June 20, 2010
June 20, 2010
June 23, 2010
Educational Research and Methods
15.28.1 - 15.28.17
A Framework for Using Graphical Representations as Assessments of Engineering Thinking
Engineers and engineering students often face the challenge of comprehending complex systems because they are unsuccessful at recognizing major components in the system and the relationships between the components. Diagrams and sketches can facilitate their comprehension and communication of the complexity of a system. Their ability to construct and reason with these diagrams demonstrates their understanding of how to use the tools and their current conceptual understanding of the factors governing the behavior of that system. We are conducting a series of studies to better understand how students come to understand these tools better and its link to comprehending new domain knowledge.
This paper presents a theoretical framework for analyzing the interaction between knowledge associated with graphical representations (tools) to support thinking and the domain knowledge associated with using these tools to solve both routine problems and adapting ones knowledge to generate new knowledge (innovation). We used think aloud protocols and observation of dyads working on problem solving activities (designing, troubleshooting, analyzing or explaining) with these tools. We explored results from two pilot studies generating a House of Quality and functional block diagrams, which are both useful tools in making sense of a problem context. Participants constructed the diagrams as individuals or as part of a team. Results from these studies inform the development of a framework we use to guide our interpretation of students learning progression thinking will inform the design of timely and meaningful formative feedback in an automated formative assessment system called Graphical Representations to Assess System Performance (GRASP).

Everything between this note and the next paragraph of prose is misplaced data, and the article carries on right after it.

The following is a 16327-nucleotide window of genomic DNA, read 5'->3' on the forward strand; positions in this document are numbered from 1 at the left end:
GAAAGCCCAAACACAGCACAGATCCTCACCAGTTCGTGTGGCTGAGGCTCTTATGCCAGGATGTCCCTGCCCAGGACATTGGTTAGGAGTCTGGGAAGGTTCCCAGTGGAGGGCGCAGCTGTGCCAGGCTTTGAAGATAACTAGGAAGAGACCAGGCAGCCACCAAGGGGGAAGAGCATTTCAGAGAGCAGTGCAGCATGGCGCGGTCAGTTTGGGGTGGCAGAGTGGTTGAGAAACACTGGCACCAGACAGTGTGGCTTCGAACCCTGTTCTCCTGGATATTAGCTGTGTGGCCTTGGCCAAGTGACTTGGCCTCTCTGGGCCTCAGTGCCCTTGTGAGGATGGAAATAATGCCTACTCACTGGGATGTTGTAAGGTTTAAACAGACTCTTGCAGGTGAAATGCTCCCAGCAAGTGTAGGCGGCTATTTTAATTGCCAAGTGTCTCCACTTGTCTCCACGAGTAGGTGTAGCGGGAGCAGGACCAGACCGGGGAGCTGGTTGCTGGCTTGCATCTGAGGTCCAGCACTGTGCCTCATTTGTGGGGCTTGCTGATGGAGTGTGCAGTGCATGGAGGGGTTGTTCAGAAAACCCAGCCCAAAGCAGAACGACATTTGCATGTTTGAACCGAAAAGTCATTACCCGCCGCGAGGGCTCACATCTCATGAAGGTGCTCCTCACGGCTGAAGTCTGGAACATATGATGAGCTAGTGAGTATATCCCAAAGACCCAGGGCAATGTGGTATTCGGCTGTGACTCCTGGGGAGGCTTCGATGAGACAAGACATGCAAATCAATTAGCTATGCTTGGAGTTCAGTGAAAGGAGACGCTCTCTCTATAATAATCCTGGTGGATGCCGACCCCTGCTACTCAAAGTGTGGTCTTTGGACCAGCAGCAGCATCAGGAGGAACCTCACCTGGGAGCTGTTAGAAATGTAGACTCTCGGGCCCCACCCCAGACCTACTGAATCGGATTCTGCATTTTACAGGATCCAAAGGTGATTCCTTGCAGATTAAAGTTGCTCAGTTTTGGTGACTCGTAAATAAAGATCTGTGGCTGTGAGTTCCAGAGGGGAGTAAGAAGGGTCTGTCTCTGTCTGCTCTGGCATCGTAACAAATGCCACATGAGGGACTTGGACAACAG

Proficiency in engineering domains requires experience applying the governing principles within a specified domain and the tools needed to support the comprehension and monitoring of factors indicating a system s performance (ability to achieve a function). These tools may appear simple to describe in its form and function, but difficult to apply strategically to a context. The context is defined as strategically, because it requires a multi-step logical, systematic interaction with domain knowledge. As experts we may be blind to this interaction1; therefore, we make
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